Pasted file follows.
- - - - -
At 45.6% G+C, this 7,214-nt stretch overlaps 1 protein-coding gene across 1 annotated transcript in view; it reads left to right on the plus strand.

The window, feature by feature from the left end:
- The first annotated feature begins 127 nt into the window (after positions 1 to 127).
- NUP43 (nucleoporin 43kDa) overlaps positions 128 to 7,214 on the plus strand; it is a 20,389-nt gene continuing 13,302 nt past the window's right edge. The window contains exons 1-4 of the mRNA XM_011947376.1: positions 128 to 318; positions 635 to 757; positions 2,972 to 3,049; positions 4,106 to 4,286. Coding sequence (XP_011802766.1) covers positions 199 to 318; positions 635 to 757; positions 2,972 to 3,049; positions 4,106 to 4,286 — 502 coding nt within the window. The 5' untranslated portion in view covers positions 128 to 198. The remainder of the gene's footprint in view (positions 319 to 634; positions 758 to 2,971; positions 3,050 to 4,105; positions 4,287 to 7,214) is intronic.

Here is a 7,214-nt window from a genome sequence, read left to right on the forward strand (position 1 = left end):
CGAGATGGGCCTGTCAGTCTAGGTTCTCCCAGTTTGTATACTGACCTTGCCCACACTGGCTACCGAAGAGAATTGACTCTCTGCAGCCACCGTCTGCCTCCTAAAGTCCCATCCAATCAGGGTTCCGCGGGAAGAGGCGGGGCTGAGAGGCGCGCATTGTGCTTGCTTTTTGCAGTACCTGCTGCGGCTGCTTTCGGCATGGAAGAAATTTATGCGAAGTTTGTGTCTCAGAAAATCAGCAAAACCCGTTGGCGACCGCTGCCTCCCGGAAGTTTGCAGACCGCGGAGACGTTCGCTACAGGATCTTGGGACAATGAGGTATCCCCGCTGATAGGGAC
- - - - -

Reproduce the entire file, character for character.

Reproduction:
At 45.6% G+C, this 7,214-nt stretch overlaps 1 protein-coding gene across 1 annotated transcript in view; it reads left to right on the plus strand.

The window, feature by feature from the left end:
- The first annotated feature begins 127 nt into the window (after positions 1 to 127).
- NUP43 (nucleoporin 43kDa) overlaps positions 128 to 7,214 on the plus strand; it is a 20,389-nt gene continuing 13,302 nt past the window's right edge. The window contains exons 1-4 of the mRNA XM_011947376.1: positions 128 to 318; positions 635 to 757; positions 2,972 to 3,049; positions 4,106 to 4,286. Coding sequence (XP_011802766.1) covers positions 199 to 318; positions 635 to 757; positions 2,972 to 3,049; positions 4,106 to 4,286 — 502 coding nt within the window. The 5' untranslated portion in view covers positions 128 to 198. The remainder of the gene's footprint in view (positions 319 to 634; positions 758 to 2,971; positions 3,050 to 4,105; positions 4,287 to 7,214) is intronic.

Here is a 7,214-nt window from a genome sequence, read left to right on the forward strand (position 1 = left end):
CGAGATGGGCCTGTCAGTCTAGGTTCTCCCAGTTTGTATACTGACCTTGCCCACACTGGCTACCGAAGAGAATTGACTCTCTGCAGCCACCGTCTGCCTCCTAAAGTCCCATCCAATCAGGGTTCCGCGGGAAGAGGCGGGGCTGAGAGGCGCGCATTGTGCTTGCTTTTTGCAGTACCTGCTGCGGCTGCTTTCGGCATGGAAGAAATTTATGCGAAGTTTGTGTCTCAGAAAATCAGCAAAACCCGTTGGCGACCGCTGCCTCCCGGAAGTTTGCAGACCGCGGAGACGTTCGCTACAGGATCTTGGGACAATGAGGTATCCCCGCTGATAGGGAC